Conscious Choice cover

From the press release: In this ground-breaking new history of early America, historian Robert Zimmerman not only exposes the lie behind The New York Times 1619 Project that falsely claims slavery is central to the history of the United States, he also provides profound lessons about the nature of human societies, lessons important for Americans today as well as for all future settlers on Mars and elsewhere in space.

Conscious Choice: The origins of slavery in America and why it matters today and for our future in outer space, is a riveting page-turning story that documents how slavery slowly became pervasive in the southern British colonies of North America, colonies founded by a people and culture that not only did not allow slavery but in every way were hostile to the practice.  
Conscious Choice does more however. In telling the tragic history of the Virginia colony and the rise of slavery there, Zimmerman lays out the proper path for creating healthy societies in places like the Moon and Mars.


“Zimmerman’s ground-breaking history provides every future generation the basic framework for establishing new societies on other worlds. We would be wise to heed what he says.” —Robert Zubrin, founder of founder of the Mars Society.


Available everywhere for $3.99 (before discount) at Amazon, Barnes & Noble, and all ebook vendors, or direct from the ebook publisher, ebookit. And if you buy it from ebookit you don't support the big tech companies and I get a bigger cut much sooner.

Ten modern conveniences we take for granted that didn’t exist before 1970.

Ten modern conveniences we take for granted that didn’t exist before 1970.

I especially like the picture of the audio cassette and the pencil with the caption, “Our children will never know the link between the two.”


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  • A few comments:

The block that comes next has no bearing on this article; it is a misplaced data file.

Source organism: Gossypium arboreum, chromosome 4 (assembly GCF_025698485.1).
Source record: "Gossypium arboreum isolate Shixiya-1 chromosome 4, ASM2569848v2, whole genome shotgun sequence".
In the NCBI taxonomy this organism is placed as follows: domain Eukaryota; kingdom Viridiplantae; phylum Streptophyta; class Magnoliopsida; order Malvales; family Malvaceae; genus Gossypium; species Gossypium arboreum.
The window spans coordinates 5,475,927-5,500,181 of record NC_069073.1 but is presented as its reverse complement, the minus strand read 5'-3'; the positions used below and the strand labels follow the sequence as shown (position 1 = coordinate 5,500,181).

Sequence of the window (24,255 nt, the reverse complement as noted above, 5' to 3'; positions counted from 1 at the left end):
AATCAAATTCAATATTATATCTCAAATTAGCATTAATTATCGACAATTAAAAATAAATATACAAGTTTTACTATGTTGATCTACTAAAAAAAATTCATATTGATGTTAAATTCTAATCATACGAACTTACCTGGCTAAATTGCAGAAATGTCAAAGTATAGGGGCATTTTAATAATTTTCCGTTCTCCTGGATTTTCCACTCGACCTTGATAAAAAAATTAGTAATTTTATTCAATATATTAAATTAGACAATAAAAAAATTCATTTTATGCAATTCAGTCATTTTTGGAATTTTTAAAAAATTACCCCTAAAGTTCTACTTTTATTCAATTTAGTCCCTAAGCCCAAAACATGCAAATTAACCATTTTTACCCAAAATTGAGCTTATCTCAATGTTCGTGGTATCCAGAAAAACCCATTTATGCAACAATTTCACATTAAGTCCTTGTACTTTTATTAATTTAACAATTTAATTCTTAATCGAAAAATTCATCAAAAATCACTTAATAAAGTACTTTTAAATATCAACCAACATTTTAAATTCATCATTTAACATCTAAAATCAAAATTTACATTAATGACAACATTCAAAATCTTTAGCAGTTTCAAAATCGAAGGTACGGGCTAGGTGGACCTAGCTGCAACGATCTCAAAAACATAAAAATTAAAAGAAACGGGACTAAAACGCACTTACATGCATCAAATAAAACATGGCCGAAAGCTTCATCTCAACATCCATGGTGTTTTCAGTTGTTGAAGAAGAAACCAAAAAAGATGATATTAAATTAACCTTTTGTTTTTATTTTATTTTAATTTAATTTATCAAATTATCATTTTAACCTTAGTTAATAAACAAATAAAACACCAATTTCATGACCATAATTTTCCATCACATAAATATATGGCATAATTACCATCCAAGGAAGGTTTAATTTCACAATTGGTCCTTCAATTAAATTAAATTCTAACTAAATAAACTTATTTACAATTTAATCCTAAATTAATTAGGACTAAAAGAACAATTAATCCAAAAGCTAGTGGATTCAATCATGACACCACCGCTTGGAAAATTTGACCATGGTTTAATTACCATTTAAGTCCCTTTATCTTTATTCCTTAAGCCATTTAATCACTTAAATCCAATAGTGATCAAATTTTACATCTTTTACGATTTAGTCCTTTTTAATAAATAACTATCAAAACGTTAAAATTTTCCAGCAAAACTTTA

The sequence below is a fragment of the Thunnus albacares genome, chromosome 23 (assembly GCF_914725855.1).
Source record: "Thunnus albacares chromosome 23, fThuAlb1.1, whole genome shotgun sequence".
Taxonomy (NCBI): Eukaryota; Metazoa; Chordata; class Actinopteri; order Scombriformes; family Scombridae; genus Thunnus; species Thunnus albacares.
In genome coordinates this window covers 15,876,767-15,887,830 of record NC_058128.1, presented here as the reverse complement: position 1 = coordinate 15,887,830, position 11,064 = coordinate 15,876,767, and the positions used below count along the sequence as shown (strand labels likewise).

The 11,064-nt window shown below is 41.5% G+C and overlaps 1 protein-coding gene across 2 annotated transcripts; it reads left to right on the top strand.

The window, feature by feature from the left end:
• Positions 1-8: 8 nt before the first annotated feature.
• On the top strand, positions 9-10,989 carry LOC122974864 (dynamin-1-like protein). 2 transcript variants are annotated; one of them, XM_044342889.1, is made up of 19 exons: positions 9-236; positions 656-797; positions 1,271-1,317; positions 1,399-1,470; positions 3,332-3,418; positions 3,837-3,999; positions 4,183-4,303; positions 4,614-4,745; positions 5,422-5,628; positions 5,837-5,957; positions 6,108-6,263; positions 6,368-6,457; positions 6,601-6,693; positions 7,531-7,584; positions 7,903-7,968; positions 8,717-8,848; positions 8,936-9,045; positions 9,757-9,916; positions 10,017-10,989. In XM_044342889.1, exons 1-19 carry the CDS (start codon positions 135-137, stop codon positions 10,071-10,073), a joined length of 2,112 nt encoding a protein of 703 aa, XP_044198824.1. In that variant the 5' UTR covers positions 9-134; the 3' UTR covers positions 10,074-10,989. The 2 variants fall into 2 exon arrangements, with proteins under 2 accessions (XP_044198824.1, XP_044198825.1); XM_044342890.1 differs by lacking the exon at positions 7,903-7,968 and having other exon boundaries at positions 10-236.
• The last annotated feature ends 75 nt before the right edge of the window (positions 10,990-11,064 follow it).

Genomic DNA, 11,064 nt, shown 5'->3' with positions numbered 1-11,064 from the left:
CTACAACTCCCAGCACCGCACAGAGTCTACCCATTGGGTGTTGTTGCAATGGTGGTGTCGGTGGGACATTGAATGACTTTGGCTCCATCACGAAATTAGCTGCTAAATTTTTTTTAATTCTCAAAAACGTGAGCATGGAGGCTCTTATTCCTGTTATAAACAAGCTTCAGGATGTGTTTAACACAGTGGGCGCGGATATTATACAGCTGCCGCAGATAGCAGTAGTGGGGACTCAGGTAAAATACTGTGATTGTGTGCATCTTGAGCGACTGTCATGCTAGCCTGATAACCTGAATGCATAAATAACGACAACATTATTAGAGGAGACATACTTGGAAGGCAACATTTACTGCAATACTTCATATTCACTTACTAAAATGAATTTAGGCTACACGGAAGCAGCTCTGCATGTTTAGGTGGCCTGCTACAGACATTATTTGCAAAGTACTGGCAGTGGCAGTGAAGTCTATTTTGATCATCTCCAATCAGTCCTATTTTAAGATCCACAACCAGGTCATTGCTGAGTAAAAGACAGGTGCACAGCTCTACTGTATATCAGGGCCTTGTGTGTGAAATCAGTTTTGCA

3) At the 1977 Boy Scout Jamboree, AT&T had a booth with side-by-side rotary and touchtone phones. Everyone was amazed at how much more convenient the touchtone was. Our family got our first touchtone in 1980. And yeah, you hoped the party you were calling had an answering machine.

    7) There are some in the current generation who do know the connection between a pencil and music cassette. For some years now some bands have only released music on cassette.

    9) I got my first calculator in 1978, and it did little more than the four basic math functions, plus square roots. My junior year in high school I bought a TI – 55. Programmable with an LED display. Yes, I did have the belt pouch. Curiously, I found later while taking advanced math courses in college that a TI – 30 worked just fine, as those courses were more conceptual and involved less calculating.

  • joe

    In 1970, most cars did not have air conditioning, this includes large Chryslers and Buicks and the likes,(yes it was optional), now even the lowest rung economy car has air conditioning, almost always standard. I would also guess many homes did not have a/c also, but as incomes grew and as women and wife’s started working in the office, the need for a/c also grew in the home, When I was a child, I was the t/v remote! I think maybe a larger contrast would be what we didn’t have in 1914, in many respects, the things we have today would not even be dreamed of by the rich and well to do in decades previous to 1970.

  • For reasons completely unrelated to Mr. Zimmerman’s post, I am simpatico on the car A/C thing. I’ve been looking for some 60’s Detroit iron the last couple of years, but I’m completely spoiled by auto A/C. It is hard to find a ‘cool’ car with factory A/C. I’m pretty much resigned to buying a car, and having A/C retrofitted.

  • Joe

    Vintage air, I think.

  • Pzatchok

    I have built several cars over the years and in fact the after market complete systems like you get from companies like Vintage Air are actually better looking and better fitting than almost all the factory systems.

    Just put one in a ’54 Ford F1. Looks factory. Its granda’s franken truck for her daily driving.

    Classic Auto Air I think sells factory style systems to go into almost everything.

    You have to remember that almost all the systems from each manufacturer back then were built almost identical to each other. Most parts from one Chevy would actually fit any other Chevy with a little fitting.

  • joe

    on the automotive front, one of the things that we lost in 1970 was the vent window on many cars that you could flip open and even direct outside air onto yourself, in this regard we went backwards.

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